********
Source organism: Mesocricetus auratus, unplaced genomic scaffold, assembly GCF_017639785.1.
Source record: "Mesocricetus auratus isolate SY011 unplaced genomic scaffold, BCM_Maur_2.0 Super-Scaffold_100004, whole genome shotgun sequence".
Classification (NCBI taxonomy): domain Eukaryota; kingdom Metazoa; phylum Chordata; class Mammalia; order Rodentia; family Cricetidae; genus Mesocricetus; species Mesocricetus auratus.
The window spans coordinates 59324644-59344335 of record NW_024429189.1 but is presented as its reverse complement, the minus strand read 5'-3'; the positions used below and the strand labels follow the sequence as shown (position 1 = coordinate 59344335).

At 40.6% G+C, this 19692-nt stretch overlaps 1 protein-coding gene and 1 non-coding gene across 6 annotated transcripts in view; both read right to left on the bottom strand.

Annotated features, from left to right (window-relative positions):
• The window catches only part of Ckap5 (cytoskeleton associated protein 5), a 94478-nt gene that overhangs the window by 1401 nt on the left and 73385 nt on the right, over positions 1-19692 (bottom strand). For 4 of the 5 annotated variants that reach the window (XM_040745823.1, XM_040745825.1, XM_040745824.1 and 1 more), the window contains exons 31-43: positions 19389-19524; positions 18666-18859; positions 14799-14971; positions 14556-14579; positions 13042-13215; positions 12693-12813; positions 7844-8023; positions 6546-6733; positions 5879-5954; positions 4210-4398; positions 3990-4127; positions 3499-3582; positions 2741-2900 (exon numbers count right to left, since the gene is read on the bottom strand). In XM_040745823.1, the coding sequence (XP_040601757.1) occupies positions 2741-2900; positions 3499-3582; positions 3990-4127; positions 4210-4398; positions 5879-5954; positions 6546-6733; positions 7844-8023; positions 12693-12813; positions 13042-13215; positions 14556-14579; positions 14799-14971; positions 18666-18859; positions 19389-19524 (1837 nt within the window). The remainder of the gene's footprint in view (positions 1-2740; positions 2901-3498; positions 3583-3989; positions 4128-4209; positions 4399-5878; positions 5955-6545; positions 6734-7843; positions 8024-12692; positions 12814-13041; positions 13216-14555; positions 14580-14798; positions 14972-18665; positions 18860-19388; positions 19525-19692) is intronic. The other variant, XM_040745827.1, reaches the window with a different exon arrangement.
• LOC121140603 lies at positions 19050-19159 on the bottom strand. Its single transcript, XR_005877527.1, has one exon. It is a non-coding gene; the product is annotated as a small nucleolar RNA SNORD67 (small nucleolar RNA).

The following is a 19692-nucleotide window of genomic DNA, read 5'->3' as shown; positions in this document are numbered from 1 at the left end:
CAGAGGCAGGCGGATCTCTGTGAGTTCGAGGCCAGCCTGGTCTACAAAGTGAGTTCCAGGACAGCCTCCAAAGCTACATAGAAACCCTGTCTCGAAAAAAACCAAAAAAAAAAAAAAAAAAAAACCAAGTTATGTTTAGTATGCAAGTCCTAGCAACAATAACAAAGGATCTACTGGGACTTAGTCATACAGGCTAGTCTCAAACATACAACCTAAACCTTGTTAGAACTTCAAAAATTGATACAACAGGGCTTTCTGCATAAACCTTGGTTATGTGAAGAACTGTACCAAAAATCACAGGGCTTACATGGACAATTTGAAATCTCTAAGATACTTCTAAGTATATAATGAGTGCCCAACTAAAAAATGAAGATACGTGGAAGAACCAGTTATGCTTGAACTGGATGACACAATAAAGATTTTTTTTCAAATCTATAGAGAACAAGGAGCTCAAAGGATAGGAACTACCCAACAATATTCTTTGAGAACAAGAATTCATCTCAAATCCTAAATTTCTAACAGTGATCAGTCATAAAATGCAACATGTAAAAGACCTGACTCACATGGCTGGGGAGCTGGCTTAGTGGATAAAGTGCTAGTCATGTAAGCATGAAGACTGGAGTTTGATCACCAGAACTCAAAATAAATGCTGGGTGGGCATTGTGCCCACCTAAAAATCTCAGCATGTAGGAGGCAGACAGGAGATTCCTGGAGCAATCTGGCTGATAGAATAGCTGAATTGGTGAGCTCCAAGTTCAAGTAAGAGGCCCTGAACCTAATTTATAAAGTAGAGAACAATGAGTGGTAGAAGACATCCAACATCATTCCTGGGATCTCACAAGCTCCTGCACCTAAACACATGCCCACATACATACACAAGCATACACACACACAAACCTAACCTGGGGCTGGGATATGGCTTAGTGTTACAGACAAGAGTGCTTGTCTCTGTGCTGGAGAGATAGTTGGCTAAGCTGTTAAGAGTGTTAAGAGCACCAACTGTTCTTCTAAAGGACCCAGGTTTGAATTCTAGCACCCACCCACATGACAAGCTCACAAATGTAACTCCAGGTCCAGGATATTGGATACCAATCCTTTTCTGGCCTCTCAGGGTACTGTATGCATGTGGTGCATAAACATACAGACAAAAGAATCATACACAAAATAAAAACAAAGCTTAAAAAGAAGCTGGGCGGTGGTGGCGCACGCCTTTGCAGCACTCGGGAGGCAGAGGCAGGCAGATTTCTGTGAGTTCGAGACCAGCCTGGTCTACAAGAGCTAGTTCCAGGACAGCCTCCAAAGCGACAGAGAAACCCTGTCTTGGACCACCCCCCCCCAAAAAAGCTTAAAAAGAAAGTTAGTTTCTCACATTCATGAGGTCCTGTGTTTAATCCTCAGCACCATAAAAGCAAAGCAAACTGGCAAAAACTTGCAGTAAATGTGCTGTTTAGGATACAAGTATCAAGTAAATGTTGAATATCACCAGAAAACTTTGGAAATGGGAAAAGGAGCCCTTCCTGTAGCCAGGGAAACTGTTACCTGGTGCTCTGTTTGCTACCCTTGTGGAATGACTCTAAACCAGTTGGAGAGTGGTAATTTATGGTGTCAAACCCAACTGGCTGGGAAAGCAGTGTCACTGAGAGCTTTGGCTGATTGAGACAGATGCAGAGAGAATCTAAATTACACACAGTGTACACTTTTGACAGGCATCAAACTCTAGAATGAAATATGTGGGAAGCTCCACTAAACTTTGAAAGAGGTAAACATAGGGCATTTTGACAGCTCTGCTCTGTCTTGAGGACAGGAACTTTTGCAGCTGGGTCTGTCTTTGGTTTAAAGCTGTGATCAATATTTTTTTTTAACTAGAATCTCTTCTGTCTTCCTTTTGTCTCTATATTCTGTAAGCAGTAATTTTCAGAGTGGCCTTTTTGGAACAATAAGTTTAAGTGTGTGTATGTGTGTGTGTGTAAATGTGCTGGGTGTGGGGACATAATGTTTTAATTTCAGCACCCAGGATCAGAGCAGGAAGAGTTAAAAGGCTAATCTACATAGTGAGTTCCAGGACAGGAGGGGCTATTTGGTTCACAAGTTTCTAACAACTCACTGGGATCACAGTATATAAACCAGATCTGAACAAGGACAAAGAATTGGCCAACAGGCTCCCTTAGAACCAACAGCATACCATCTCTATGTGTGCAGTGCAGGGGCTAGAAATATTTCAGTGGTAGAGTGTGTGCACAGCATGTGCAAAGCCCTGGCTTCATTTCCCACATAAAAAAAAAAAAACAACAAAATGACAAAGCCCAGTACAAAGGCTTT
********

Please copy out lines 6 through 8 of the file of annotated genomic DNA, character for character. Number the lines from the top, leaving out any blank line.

Annotated features, from left to right (window-relative positions):
• The window catches only part of Ckap5 (cytoskeleton associated protein 5), a 94478-nt gene that overhangs the window by 1401 nt on the left and 73385 nt on the right, over positions 1-19692 (bottom strand). For 4 of the 5 annotated variants that reach the window (XM_040745823.1, XM_040745825.1, XM_040745824.1 and 1 more), the window contains exons 31-43: positions 19389-19524; positions 18666-18859; positions 14799-14971; positions 14556-14579; positions 13042-13215; positions 12693-12813; positions 7844-8023; positions 6546-6733; positions 5879-5954; positions 4210-4398; positions 3990-4127; positions 3499-3582; positions 2741-2900 (exon numbers count right to left, since the gene is read on the bottom strand). In XM_040745823.1, the coding sequence (XP_040601757.1) occupies positions 2741-2900; positions 3499-3582; positions 3990-4127; positions 4210-4398; positions 5879-5954; positions 6546-6733; positions 7844-8023; positions 12693-12813; positions 13042-13215; positions 14556-14579; positions 14799-14971; positions 18666-18859; positions 19389-19524 (1837 nt within the window). The remainder of the gene's footprint in view (positions 1-2740; positions 2901-3498; positions 3583-3989; positions 4128-4209; positions 4399-5878; positions 5955-6545; positions 6734-7843; positions 8024-12692; positions 12814-13041; positions 13216-14555; positions 14580-14798; positions 14972-18665; positions 18860-19388; positions 19525-19692) is intronic. The other variant, XM_040745827.1, reaches the window with a different exon arrangement.
• LOC121140603 lies at positions 19050-19159 on the bottom strand. Its single transcript, XR_005877527.1, has one exon. It is a non-coding gene; the product is annotated as a small nucleolar RNA SNORD67 (small nucleolar RNA).